Scientists unravel the mystery of origin of life

By: | Published: June 3, 2015 9:24 AM

Scientists have provided a deeper insight into the mystery of origins of life and how life on Earth began 3.6 billion years ago.

Scientists have provided a deeper insight into the mystery of origins of life and how life on Earth began 3.6 billion years ago.

University of North Carolina researchers provided evidence on how the genetic code developed in 2 stages and how primordial chemicals were able to evolve into the first cells on Earth.

Recent research has revealed how the primordial soup created the amino acid building blocks, and there was widespread scientific consensus on the evolution from the first cell into plants and animals. But it’s still a mystery how the building blocks were first assembled into the proteins that formed the machinery of all cells.

Now, two long-time University of North Carolina scientists – Richard Wolfenden, PhD, and Charles Carter, PhD – have shed new light on the transition from building blocks into life some 4 billion years ago.

The findings fly in the face of the problematic “RNA world” theory, which posits that RNA – the molecule that today plays roles in coding, regulating, and expressing genes, elevated itself from the primordial soup of amino acids and cosmic chemicals to give rise first to short proteins called peptides and then to single-celled organisms.

Wolfenden and Carter argued that RNA did not work alone; in fact, it was no more likely that RNA catalyzed peptide formation than it was for peptides to catalyze RNA formation.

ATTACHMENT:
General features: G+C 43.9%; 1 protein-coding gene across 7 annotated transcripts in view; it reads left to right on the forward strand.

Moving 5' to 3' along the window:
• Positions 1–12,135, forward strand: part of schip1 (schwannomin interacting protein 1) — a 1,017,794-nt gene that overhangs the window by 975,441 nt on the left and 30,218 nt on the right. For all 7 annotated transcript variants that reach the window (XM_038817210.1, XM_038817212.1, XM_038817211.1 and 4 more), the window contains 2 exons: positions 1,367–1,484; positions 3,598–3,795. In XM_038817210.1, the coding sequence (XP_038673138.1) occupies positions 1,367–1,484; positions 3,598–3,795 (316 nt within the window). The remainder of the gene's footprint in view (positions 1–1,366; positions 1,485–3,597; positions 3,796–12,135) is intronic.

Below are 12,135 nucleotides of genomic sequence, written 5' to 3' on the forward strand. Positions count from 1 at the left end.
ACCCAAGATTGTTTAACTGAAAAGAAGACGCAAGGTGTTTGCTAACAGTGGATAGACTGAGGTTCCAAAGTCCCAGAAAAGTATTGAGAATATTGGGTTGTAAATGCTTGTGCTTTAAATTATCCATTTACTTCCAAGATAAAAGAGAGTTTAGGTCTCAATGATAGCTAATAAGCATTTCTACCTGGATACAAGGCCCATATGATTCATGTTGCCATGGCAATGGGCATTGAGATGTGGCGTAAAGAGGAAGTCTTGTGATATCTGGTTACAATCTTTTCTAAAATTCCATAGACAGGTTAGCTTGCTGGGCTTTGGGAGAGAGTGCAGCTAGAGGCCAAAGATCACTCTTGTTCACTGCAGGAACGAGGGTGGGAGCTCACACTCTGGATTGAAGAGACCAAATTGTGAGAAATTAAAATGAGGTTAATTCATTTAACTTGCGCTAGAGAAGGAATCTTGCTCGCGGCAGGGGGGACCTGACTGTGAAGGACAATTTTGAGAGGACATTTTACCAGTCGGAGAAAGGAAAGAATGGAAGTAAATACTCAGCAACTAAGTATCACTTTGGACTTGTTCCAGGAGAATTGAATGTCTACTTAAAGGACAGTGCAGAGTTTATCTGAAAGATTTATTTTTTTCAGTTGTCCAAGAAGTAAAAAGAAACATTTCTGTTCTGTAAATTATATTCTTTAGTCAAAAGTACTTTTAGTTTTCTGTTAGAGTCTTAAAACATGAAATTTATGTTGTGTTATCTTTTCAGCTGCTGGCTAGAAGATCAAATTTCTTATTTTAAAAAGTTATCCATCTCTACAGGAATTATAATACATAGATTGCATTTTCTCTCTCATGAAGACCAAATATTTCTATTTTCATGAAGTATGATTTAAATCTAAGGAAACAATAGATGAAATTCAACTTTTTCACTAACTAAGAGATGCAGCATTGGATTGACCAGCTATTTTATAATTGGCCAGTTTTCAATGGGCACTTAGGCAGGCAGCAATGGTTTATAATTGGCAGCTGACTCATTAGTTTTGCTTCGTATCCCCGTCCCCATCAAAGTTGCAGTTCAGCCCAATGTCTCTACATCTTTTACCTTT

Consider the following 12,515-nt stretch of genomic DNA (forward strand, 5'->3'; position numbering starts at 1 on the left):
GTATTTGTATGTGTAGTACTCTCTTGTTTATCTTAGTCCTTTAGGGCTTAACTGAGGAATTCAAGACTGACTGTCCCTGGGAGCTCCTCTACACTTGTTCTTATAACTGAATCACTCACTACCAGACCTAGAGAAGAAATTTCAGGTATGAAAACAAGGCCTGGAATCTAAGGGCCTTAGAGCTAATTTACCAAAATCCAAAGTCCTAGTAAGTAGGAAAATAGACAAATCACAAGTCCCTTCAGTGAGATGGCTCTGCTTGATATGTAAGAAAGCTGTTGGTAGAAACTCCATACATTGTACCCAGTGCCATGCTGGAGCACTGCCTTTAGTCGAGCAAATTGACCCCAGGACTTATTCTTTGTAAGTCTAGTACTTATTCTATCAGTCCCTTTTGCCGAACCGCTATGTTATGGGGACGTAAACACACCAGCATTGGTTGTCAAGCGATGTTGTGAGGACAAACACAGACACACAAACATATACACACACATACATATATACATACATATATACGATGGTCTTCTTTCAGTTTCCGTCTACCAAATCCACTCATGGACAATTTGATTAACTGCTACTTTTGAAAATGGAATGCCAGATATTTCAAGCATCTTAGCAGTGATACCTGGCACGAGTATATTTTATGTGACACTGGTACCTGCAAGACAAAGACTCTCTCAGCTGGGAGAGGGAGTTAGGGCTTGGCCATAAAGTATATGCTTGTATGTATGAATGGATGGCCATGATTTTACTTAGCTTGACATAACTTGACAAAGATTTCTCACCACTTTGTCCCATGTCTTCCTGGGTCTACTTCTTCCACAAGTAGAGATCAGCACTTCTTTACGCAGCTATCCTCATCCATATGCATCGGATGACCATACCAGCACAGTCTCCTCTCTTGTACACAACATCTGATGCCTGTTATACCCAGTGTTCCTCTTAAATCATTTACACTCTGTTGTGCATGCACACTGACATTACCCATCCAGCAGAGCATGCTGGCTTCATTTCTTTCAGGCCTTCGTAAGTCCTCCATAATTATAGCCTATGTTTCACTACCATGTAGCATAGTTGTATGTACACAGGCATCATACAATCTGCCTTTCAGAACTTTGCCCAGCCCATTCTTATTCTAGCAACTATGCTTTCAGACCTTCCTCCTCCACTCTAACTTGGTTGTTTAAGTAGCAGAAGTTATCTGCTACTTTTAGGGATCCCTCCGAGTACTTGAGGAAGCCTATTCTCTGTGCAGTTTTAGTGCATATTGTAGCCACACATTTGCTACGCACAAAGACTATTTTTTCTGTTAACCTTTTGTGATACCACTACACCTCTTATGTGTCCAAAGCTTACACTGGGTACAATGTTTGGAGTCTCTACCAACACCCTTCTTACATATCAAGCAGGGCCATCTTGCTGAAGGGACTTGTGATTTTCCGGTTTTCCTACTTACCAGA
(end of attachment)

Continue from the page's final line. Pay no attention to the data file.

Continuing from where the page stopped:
This was believed to be a single-cell organism with a few hundred genes, which had complete blueprints for DNA, RNA and proteins.

But before 3.6 billion years ago, there is little evidence about how LUCA arose from the boiling cauldron of chemicals that formed on Earth after its creation 4.6 billion years ago.

It has long been thought RNA, which plays a key role in genetics and biological coding, arose by itself.

This gave rise to short proteins called peptides and ultimately single-celled organisms – but how this happened, known as ‘RNA world theory’, has perplexed scientists.

Now, Dr Wolfenden and Dr Carter argue that RNA did not work alone. In fact, they say there was this second, earlier process of protein folding that helped RNA to arise.

The scientists note that there are still plenty of unanswered questions about the origins of single-celled organisms on Earth.

But this latest research could provide a useful clue in piecing together just what happened in this ‘blink of an eye’, relatively speaking, 3.6 billion years ago.

The study is published in the Proceedings of the National Academy of Sciences.

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